“Quick, what is your position on life vs. death? For life and against death, right? So you would never ever allow anyone to take any action that would lead to a higher chance of death, right? Like say driving on the freeway instead of staying in bed? What, you would let someone drive instead of staying in bed?! You prefer them to die rather than live? Away you horrible daemon!”
Silly, right? Yes of course life is usually much better than death, but it is not arbitrarily more important than any other consideration; it does not win in every possible circumstance. But now consider “slavery,” are you for or against that? Absolutely against? Really? In every possible circumstance?
What about prison, aren’t prisoners slaves? How about military conscription; aren’t draftees slaves? How about children having to obey their parents, and go to school to obey teachers? When you sign a contract, get married, or volunteer for the army, and thereby bind your future self, aren’t you enslaving that future self?
At this moment I’ll bet most of you are groping for a definition of “slavery” that avoids these cases. Because one thing you know about yourself is that you are are a moral person and so you are always against “slavery,” whatever that is. And with enough work you may find a refined definition avoiding these cases; you might even avoid further cases I offer. You may then sigh with relief at saving your self-image as a moral person. Even though you’ll soon forget all this and go back to using ordinary language.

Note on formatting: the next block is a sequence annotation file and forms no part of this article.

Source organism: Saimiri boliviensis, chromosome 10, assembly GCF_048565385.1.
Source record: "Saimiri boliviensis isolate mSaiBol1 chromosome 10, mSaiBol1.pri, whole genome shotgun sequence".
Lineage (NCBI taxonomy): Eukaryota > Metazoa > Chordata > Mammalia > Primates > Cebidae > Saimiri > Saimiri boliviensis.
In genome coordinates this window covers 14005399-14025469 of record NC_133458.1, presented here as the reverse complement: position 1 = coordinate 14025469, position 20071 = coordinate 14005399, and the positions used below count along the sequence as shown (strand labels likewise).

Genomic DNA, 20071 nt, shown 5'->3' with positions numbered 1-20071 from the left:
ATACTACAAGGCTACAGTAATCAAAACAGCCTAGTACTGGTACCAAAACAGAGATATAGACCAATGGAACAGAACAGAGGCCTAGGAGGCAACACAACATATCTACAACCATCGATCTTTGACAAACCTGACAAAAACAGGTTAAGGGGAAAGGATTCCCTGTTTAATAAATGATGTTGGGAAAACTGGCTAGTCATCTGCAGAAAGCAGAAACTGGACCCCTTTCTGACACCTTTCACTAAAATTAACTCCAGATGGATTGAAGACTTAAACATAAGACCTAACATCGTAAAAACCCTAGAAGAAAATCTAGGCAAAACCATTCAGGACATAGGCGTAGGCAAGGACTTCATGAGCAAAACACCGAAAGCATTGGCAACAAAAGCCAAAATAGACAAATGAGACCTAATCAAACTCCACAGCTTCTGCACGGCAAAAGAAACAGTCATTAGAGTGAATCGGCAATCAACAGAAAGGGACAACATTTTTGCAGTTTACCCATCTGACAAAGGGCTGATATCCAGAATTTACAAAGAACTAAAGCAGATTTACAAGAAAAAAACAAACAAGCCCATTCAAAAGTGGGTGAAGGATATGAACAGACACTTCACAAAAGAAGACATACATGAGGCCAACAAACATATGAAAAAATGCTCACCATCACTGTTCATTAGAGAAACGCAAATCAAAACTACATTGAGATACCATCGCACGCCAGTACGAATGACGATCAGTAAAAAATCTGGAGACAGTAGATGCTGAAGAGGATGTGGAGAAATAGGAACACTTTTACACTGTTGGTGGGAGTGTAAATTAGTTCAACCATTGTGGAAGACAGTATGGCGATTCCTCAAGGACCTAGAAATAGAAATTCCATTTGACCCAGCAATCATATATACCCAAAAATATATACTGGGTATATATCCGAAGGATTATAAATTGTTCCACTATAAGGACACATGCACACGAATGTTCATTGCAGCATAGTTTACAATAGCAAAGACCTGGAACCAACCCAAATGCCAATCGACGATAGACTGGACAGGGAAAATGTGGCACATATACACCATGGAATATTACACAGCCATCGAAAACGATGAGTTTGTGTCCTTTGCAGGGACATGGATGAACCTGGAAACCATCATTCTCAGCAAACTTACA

But I’d rather not play such word games. So I’ll just accept the usual meaning of “slaves” as folks
deprived of personal freedom and compelled to perform labour or services.
So, I admit I do sometimes favor “slavery,” just as I’ll sometimes let death win over life. And by doing so I’ll violate a cardinal law of modern intellectuals, which is to never ever let yourself being quoted as favoring modern horrors like slavery or racism. For example, consider how eagerly Brad DeLong offers this quote:
Justin Martyr: The Faith Heuristic: The Caplan-Hanson Debate
I’ve always assumed, wrongly it appears, that [libertarians] would argue that the slaves could never be the least cost avoider. But I stand corrected. I learned in the debate that they would bite the bullet and accept slavery and genocide…
Of course I’m not exactly a typical “libertarian” – my engaging a pro-genocide hypothetical was in the context of my arguing pro-efficiency against Bryan’s pro-liberty. But I’ll bet Brad was sure tickled to quote libertarians supporting slavery! (HT to Alex Tabarrok.)
Let me end by adding insult to injury, and listing more pro-slavery cases:
- Tyler Cowen tells me very poor parents in Haiti today sometimes sell their kids into slavery, expecting such kids to at least be fed. Its sad some people are that poor, but given that they are, this seems a good option to have.
- To make punishing criminals cheaper, instead of prison I could support auctioning off the right to use criminals as slaves for so many years.
- I’d accept private law contracts, if entered into with sufficient solemnity, specifying slavery as a penalty under particular circumstances.